Shakespeare’s Trashy Romances
Hoarding is the excessive accumulation of repudiated objects, which aims to preserve the past against an impossible future. The Renaissance theater relied on hoarding, and its messy knowledge producing protocols, to force audiences to love garbage. While the Renaissance honed the medieval concept of hoarding through its stagecraft, hoarding is always a contemporary phenomena. Unless an audience is shocked (shocked!) to learn of a hoarding situation, that situation is something else entirely.
I take up hoarding as both a rhetorical figure and a series of discrete, spectacular events to help readers imagine the current mass environmental crises, such as garbage patches, warming, dessication, and mass extinction. Consider the hoard before you consider the hoarder. All things shut up inside slowly push their way out. Then the stage is set with an uncanny assemblage of objects who have a totally different value than the one for which they were initially designed. Hoarding is a prophetic symbol of our future ruin.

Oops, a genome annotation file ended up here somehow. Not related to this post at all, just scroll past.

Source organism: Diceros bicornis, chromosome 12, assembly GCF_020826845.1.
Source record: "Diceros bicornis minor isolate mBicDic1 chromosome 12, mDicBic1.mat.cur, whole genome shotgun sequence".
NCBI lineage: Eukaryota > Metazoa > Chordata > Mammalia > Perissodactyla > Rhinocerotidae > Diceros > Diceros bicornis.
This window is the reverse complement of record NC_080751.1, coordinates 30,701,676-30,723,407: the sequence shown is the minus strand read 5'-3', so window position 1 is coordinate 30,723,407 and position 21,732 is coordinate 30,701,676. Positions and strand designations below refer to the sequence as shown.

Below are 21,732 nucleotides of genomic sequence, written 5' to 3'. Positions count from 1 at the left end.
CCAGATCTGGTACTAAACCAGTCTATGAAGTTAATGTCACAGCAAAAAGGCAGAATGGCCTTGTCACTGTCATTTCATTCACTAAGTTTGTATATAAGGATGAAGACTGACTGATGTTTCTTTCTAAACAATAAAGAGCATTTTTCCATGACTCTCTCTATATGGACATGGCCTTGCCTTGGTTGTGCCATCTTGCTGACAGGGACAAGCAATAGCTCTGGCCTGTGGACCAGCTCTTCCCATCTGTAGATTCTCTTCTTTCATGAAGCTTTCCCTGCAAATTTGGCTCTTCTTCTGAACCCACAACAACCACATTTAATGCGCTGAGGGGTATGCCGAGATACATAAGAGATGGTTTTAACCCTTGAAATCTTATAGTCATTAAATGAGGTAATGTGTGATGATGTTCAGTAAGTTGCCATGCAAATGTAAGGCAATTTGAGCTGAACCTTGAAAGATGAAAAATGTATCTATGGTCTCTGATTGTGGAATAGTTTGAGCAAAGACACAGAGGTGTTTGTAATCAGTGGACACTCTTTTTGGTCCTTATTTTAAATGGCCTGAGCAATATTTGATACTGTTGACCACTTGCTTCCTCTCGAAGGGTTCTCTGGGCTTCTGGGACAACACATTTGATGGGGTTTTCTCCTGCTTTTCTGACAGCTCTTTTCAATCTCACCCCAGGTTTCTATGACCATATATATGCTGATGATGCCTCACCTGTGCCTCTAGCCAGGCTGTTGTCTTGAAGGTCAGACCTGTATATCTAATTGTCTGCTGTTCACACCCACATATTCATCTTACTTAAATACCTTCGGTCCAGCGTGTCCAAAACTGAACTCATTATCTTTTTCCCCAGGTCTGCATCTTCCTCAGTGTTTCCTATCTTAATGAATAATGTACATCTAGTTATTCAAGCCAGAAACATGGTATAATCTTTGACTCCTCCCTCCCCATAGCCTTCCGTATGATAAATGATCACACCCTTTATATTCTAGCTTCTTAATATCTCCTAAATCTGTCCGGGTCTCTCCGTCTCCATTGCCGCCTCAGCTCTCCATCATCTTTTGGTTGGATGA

Much has changed since Shakespeare’s Cymbeline and Tempest played in London in 1611: global temperatures have increased by at least 1 degree Celsius, thousands of animal species have gone extinct, garbage chokes the world’s oceans, and drought threatens world wide food supplies with dessication. Despite the changed earth, hoarding as Shakespeare staged it offers a helpful conceptual frame through which to apprehend contemporary life.